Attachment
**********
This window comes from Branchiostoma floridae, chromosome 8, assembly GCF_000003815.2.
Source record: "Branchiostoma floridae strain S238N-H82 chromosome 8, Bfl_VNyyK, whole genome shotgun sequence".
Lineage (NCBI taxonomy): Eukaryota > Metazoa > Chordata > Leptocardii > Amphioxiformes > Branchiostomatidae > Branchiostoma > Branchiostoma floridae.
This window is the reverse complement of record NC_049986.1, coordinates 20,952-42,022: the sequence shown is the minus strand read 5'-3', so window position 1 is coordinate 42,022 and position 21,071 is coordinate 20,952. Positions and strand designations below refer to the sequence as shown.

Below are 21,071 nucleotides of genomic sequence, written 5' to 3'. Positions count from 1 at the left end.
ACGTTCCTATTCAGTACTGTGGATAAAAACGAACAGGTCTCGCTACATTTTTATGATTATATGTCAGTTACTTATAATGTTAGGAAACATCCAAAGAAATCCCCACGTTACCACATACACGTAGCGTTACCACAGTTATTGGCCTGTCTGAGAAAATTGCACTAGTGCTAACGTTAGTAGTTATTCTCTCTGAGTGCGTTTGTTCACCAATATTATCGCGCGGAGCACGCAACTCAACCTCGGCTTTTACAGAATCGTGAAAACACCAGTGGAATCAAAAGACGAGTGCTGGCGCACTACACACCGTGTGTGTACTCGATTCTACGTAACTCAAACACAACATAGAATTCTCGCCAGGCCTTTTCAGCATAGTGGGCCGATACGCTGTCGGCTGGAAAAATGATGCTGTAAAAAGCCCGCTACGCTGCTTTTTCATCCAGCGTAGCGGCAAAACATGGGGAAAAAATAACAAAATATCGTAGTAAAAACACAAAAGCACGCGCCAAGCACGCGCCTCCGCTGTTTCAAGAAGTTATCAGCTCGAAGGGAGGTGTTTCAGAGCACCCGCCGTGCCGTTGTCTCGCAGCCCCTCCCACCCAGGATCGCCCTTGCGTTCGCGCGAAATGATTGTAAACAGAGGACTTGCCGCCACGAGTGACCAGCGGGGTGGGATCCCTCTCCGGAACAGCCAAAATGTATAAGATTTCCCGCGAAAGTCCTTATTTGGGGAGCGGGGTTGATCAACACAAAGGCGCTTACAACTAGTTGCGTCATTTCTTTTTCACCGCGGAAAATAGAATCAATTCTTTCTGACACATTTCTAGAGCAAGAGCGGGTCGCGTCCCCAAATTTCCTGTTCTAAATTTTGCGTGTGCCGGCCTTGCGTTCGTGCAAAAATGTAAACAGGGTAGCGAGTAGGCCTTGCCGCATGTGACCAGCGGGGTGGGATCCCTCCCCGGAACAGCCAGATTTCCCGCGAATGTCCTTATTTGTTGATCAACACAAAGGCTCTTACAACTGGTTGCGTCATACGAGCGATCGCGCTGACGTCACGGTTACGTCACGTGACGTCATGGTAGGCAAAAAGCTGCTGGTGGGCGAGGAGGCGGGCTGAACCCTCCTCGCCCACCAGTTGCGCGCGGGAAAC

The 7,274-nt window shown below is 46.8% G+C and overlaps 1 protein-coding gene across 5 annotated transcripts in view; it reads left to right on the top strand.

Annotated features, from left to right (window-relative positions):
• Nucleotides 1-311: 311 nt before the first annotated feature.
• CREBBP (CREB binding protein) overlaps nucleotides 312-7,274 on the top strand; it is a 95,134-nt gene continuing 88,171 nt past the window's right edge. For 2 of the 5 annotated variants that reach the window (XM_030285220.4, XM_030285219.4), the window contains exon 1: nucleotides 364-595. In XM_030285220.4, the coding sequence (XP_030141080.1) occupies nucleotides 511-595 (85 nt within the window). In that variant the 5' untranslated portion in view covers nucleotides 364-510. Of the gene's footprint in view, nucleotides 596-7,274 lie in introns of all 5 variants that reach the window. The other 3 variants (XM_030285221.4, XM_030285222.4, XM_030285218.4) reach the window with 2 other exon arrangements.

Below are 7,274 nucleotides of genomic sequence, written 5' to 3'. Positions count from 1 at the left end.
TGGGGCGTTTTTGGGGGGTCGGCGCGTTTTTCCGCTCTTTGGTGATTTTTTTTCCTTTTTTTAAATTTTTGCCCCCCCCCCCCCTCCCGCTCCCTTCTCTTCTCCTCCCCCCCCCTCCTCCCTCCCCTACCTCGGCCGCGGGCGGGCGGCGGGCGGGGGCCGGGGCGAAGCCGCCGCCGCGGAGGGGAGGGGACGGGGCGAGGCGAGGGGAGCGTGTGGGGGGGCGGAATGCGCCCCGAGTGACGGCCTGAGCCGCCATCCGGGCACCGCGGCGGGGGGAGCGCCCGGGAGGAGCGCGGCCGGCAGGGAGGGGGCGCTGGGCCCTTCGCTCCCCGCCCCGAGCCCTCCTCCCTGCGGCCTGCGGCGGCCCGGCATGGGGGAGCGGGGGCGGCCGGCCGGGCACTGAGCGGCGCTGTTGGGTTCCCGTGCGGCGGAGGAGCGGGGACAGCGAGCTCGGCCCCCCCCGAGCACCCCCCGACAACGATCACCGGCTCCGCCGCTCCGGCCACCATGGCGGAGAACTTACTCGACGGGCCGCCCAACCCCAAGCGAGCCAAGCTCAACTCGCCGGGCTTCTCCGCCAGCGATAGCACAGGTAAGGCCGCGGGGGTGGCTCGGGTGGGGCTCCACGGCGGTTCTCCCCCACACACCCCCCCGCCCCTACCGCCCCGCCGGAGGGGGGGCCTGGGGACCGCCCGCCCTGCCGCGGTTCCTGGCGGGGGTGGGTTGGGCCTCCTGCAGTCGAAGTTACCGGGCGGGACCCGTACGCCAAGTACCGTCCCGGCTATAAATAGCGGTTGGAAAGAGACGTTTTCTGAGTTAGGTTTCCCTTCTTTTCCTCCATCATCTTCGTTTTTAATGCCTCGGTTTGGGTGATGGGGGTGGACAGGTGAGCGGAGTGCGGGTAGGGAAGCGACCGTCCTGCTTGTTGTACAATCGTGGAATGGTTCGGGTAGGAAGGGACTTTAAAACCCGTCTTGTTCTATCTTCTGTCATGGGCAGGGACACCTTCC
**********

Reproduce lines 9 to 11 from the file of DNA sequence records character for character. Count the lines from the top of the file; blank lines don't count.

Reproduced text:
• Nucleotides 1-311: 311 nt before the first annotated feature.
• CREBBP (CREB binding protein) overlaps nucleotides 312-7,274 on the top strand; it is a 95,134-nt gene continuing 88,171 nt past the window's right edge. For 2 of the 5 annotated variants that reach the window (XM_030285220.4, XM_030285219.4), the window contains exon 1: nucleotides 364-595. In XM_030285220.4, the coding sequence (XP_030141080.1) occupies nucleotides 511-595 (85 nt within the window). In that variant the 5' untranslated portion in view covers nucleotides 364-510. Of the gene's footprint in view, nucleotides 596-7,274 lie in introns of all 5 variants that reach the window. The other 3 variants (XM_030285221.4, XM_030285222.4, XM_030285218.4) reach the window with 2 other exon arrangements.

Below are 7,274 nucleotides of genomic sequence, written 5' to 3'. Positions count from 1 at the left end.